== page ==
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Hiking Safety Tips
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Numerous factors come into play if you want a safe hiking experience. Thunderstorms, lightning, a surprise snowstorm, dangerous wildlife or maybe an unstable rock at the edge of a cliff are only some the hazards you could encounter while out on the trail. Having the proper equipment, making sure you're in good physical condition, paying close attention to your surroundings and using good judgment are all essential for a safe, enjoyable hiking trip. Remember, only you will be responsible for your own safety! The following are just a few hiking safety tips you may want to consider: Never hike alone. Keep your hiking party together by hiking only as fast as the slowest member of your group. Always take into account the ability level of everyone in your group before choosing a hike. If you're hiking with children, keep them in your sight at all times. Give a family member or a friend your hiking itinerary and your estimated time of return. Make sure you check in with this person upon your return. If you do not return within the expected time, have them contact the Smoky Mountain Park office at (865) 436-1230. Always stay on the designated trail. Don't hike too quickly. Pace yourself so you'll have enough energy for the home stretch. Start your hike early so that you'll have plenty of time to enjoy it. This will allow you time to head back early enough so that you can finish your hike well before dark. Check the weather forecast before heading out. Count on temperatures being cooler and expect it to be more windy in the mountains than in the lower elevations. Take a map and/or guide book with you. Use the map to keep track of your progress so that you know where you are at all times. Take plenty of water with you, especially in the summer. If you plan on drinking water from the backcountry, know that it must be treated for Giardia lamblia. Giardia is a parasite that can cause an intestinal infection with a variety of symptoms. To avoid this infection, boil water for at least one minute or use a filter capable of removing particles as small as 1 micron. Liquids such as water or sports drinks are best for you. Drinking soda or alcohol while hiking will dehydrate you. The best snacks for the trail are ones that will provide you with high energy, such as fruit, granola, peanut butter, bagels, power bars, fruit bars, gorp (trail mix), beef jerky, or even candy. Learn First Aid and carry a kit. Know what to do in case of an emergency. First aid training will teach you how to react and deal with specific types of injuries. Know where you can get medical care. Ask a Ranger if need be. Knowing the nearest hospital or clinic prior to an accident could save someone's life. Hypothermia is the dangerous lowering of the body's core temperature. It results in physical collapse and a diminished mental capacity. You can help to avoid this situation by keeping dry. Even during the summer a wet hiker can succumb to hypothermia at the higher elevations. If your clothes do get wet, change into dry ones. Try to avoid sweating in cold weather by dressing in layers, rather than in a single bulky garment. Avoid cotton clothing. Always carry a wind-resistant jacket and rain gear, even on sunny days. As part of your first aid training you should know the signs of Hypothermia and what to do if someone in your party has these signs. The Smoky Mountains can be very hot and humid in the summer. Watch for signs of heat exhaustion. As part of your first aid training you should know the signs of heat exhaustion and what to do if someone in your party has these signs. To help avoid this situation, stay well hydrated. Always carry sunscreen and wear head protection such as a baseball cap or a wide-brimmed hat. Wear sunglasses during any season of the year, especially at the higher elevations. Wear boots that provide good ankle support. Always have a fire source: waterproof matches or some other emergency firestarter. Don't pack too heavy. Carry only what you need. Carry a small flashlight or headlamp . Darkness arrives much quicker in the mountains. If you have trouble on the trail, you run the risk of finishing your hike in the dark. If you get a blister or even a hot spot, you can relieve the pain and stop further damage by using moleskin or bandages. You can help prevent blisters by keeping your feet dry and changing your socks if they get wet. Hiking sticks or trekking poles can help make your hike a little easier by reducing strain on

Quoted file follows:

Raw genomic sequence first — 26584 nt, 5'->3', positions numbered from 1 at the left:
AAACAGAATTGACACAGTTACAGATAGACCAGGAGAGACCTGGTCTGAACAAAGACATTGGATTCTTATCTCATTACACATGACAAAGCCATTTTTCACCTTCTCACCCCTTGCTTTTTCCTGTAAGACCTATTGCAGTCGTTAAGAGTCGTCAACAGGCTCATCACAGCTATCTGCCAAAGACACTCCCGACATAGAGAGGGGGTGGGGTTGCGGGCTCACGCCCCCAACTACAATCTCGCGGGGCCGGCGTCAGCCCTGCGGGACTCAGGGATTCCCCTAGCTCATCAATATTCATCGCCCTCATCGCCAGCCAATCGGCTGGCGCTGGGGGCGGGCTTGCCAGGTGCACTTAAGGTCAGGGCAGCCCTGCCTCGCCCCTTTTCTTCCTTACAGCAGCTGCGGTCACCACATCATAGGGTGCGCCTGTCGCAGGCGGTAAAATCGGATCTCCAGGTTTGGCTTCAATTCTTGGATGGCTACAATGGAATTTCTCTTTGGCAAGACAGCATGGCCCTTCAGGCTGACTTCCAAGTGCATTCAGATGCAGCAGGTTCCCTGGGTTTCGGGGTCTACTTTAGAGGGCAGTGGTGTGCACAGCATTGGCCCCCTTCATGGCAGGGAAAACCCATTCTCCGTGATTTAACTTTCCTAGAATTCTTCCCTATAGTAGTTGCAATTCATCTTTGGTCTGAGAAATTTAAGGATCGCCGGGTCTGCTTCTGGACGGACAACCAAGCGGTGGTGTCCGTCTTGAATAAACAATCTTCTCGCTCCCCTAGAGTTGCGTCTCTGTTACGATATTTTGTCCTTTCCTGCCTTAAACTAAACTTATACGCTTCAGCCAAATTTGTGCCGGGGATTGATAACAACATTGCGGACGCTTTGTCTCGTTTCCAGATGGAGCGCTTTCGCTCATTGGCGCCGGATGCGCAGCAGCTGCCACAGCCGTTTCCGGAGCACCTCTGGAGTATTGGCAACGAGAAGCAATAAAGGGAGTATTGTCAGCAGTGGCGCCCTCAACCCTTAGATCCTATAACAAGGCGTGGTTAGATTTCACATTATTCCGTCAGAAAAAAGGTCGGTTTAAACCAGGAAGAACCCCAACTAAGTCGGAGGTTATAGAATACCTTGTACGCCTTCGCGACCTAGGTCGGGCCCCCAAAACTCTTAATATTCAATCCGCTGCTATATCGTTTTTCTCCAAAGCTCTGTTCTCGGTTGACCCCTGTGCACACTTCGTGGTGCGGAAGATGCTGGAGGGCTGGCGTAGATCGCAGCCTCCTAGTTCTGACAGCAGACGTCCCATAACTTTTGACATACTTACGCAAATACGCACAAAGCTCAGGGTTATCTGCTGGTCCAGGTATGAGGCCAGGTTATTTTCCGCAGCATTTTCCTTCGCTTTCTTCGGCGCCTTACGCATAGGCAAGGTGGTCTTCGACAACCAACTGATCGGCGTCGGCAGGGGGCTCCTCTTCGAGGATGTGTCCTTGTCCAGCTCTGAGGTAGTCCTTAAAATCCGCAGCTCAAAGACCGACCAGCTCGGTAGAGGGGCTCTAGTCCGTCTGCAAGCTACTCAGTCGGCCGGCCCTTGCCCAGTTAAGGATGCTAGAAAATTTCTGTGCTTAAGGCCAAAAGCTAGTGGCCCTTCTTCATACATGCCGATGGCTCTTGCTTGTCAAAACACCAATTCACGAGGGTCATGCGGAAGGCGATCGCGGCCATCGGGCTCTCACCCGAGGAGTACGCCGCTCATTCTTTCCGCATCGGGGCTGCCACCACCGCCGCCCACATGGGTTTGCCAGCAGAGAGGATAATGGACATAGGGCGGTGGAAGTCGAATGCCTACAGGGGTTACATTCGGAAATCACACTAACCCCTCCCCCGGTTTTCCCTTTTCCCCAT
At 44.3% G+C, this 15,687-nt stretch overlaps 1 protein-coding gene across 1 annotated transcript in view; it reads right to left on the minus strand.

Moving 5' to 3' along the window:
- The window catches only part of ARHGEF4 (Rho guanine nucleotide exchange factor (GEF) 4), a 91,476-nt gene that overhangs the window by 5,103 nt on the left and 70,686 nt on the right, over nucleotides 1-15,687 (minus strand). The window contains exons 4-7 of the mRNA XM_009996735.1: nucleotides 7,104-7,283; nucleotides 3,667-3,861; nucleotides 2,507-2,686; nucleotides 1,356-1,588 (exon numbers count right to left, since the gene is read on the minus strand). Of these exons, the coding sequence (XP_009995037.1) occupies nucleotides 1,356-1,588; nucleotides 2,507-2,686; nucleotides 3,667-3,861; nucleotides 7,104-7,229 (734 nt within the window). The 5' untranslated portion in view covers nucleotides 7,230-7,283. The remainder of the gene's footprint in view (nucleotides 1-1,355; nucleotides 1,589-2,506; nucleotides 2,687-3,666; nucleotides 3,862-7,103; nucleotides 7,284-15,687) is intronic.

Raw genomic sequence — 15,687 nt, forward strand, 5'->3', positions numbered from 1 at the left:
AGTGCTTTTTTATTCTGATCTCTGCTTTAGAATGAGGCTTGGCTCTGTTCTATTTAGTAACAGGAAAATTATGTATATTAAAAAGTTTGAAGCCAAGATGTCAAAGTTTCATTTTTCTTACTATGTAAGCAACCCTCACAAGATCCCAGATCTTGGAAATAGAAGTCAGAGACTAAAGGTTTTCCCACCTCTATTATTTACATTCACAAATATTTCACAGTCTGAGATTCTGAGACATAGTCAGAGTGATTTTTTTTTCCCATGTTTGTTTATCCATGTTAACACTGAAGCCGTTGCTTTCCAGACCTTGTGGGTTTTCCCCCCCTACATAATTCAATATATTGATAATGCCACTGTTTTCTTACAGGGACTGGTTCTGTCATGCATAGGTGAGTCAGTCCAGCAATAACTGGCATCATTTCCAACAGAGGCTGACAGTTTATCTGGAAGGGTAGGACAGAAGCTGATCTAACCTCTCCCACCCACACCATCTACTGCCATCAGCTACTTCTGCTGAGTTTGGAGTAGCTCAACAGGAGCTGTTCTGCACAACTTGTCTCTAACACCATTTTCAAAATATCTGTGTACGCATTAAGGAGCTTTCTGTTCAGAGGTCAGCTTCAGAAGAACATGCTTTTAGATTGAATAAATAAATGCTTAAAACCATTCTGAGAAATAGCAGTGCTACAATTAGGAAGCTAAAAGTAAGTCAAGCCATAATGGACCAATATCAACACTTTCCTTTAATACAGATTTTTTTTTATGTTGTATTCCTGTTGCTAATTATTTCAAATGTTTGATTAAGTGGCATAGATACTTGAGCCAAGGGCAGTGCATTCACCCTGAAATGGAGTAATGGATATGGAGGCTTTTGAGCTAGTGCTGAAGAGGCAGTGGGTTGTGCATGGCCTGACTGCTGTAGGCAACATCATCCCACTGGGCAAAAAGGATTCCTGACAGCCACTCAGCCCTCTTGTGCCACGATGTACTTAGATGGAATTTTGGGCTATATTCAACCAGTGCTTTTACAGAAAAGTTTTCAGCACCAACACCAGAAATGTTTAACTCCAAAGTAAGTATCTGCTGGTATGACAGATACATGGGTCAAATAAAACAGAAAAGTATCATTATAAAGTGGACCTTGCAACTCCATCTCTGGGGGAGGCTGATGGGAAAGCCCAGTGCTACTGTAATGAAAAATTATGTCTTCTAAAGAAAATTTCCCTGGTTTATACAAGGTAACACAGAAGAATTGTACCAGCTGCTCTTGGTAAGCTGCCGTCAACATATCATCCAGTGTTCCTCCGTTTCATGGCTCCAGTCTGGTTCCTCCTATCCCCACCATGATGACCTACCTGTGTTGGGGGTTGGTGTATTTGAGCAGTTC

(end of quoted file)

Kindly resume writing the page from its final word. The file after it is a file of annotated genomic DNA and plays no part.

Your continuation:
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They are wild and their behavior is unpredictable.htm 2/2 .Fitne ss-Single s. you should never approach a wild animal.500 black bears live in the Smokys. When crossing a stream that is more than ankle-deep. Read this disclaimer before using any information on this site.com. Lo ca l Singles into Hik ing. Use crampons or other traction devices for your boots. All Rights Reserved. Wait it out. especially around old buildings and stone fences.nps.R EI.com/safety.com Copyright ) 2009 HikingintheSmokys. Approximately 1. The stream will likely begin to recede as soon as the rain stops. www.Safe Hiking Ti… icy trails. make sure you unbuckle any straps on your pack that are connected to your body so that the pack can be easily discarded if necessary.6/30/2009 Hiking Safety Tips . Ship Fre e To Sto re s! www. Also. Don't attempt to cross a rain-swollen stream.gov/grsm/naturescience/black-bears.htm There are two species of poisonous snakes that live in the park: the northern copperhead and the timber rattlesnake. The following National Park link will help to give you a better understanding of bear behavior and what to do if you see one on the trail: http://www. Meet Hiking Singles Vie w P ho to P ro files. If you plan on hiking at high elevations during the winter months you should expect the trails to be covered with snow and ice. Most injuries occur when people try to feed animals. Though they may look cute and harmless.com New Boots for 2009 at REI R ea d R evie ws & C om pare Hiking Boo ts At R EI. hikers should still be careful where they place their hands and feet. Join No w fo r Fre e. hikinginthesmokys. wear shoes to protect your feet and use your hiking poles or a sturdy stick for support. Although snake bites are rare.